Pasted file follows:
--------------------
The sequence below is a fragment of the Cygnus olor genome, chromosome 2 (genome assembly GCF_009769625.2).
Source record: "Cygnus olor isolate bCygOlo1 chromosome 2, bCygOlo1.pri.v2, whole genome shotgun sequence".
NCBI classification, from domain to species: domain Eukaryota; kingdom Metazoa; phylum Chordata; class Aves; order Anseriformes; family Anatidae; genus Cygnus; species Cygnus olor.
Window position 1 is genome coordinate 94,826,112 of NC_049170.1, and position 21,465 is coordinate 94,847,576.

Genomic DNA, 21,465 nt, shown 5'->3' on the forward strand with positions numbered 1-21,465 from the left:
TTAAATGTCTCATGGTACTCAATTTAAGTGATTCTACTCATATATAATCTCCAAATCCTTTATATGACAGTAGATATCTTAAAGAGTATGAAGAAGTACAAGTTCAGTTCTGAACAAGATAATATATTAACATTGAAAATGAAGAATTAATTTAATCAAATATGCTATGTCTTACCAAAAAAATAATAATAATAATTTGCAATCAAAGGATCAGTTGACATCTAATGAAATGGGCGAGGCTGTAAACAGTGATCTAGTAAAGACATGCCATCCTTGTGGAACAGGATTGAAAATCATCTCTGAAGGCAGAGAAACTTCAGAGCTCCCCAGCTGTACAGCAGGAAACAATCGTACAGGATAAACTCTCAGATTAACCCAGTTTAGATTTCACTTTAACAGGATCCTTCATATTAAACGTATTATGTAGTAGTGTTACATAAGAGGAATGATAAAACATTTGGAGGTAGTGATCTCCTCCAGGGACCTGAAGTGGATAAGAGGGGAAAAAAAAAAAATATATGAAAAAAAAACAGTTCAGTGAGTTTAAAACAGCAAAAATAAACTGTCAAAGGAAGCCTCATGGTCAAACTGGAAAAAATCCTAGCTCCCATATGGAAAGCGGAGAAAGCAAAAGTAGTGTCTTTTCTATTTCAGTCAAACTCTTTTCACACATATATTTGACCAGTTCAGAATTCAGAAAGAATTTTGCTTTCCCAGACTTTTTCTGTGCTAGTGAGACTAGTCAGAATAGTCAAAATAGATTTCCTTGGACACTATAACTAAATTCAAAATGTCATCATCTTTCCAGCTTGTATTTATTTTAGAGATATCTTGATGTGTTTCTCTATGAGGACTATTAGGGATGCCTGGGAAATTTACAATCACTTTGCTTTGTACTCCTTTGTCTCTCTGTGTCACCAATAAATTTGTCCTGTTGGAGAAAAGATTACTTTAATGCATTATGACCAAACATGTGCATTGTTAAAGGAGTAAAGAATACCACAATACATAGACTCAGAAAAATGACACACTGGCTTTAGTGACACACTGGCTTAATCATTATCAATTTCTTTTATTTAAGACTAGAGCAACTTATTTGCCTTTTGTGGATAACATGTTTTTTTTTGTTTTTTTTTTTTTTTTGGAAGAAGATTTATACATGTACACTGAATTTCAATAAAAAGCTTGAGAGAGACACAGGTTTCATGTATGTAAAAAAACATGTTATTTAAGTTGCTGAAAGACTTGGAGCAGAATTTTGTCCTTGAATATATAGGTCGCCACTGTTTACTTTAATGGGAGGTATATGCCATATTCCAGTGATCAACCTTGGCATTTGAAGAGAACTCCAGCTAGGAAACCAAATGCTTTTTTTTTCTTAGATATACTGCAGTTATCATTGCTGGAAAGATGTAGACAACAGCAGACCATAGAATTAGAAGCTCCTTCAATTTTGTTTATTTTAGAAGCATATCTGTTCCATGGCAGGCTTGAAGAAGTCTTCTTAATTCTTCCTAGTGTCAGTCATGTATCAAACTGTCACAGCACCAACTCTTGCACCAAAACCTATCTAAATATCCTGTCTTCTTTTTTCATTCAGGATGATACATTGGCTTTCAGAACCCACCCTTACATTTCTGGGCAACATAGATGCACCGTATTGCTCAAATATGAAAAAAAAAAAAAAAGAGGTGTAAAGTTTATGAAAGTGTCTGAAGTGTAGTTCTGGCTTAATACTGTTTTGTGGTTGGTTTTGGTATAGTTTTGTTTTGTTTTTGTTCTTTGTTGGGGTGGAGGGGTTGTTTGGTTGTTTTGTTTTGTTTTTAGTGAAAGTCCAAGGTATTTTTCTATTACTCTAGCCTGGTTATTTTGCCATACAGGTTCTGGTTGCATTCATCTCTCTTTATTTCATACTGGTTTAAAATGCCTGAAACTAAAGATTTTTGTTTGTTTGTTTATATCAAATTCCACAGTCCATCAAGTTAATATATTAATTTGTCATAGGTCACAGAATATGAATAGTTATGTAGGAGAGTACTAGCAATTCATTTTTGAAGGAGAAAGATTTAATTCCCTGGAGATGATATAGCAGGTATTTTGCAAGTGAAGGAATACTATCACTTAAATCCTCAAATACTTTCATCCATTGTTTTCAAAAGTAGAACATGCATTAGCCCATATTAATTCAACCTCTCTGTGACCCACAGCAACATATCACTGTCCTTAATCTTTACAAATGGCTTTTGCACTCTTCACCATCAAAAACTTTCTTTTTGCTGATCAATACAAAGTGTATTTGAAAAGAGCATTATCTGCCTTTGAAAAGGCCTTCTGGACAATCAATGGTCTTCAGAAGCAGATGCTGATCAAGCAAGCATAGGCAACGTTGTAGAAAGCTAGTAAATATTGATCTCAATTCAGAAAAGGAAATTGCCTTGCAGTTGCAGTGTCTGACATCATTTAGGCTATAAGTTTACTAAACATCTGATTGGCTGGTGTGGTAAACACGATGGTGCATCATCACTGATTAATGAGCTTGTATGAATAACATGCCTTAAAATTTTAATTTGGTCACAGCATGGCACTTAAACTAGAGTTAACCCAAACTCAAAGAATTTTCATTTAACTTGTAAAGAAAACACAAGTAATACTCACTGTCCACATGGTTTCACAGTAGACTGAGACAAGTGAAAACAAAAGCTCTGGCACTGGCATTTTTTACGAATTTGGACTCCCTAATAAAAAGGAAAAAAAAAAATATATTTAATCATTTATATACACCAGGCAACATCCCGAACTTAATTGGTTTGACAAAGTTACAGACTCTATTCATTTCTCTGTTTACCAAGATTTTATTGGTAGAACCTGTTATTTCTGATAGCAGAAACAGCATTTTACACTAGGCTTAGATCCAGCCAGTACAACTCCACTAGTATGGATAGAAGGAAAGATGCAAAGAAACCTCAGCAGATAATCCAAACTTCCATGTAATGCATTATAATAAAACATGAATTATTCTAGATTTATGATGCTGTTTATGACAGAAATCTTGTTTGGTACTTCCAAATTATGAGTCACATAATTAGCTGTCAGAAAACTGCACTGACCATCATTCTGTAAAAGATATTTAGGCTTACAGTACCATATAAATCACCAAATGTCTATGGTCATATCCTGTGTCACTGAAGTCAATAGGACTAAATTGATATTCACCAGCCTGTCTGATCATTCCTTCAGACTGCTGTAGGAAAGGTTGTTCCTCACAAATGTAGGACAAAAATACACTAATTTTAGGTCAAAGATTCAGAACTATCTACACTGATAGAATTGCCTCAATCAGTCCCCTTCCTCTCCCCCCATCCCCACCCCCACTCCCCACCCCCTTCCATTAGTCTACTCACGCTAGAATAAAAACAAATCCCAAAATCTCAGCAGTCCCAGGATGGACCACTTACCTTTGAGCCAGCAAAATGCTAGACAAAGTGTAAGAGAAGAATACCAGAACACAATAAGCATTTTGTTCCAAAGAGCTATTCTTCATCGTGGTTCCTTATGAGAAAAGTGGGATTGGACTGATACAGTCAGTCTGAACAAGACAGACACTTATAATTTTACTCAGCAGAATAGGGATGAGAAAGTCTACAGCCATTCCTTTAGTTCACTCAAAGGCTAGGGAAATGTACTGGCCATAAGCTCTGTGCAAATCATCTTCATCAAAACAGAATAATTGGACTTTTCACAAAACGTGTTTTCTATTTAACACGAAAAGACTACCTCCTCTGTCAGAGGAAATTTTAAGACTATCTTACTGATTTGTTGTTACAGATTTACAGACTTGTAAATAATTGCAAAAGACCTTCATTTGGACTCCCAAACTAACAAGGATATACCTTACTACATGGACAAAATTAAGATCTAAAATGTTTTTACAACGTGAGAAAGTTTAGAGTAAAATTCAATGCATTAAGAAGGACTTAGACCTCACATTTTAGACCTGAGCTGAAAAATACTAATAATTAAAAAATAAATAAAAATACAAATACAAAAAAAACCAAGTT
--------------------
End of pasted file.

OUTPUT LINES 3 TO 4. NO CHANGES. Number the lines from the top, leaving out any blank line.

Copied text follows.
NCBI classification, from domain to species: domain Eukaryota; kingdom Metazoa; phylum Chordata; class Aves; order Anseriformes; family Anatidae; genus Cygnus; species Cygnus olor.
Window position 1 is genome coordinate 94,826,112 of NC_049170.1, and position 21,465 is coordinate 94,847,576.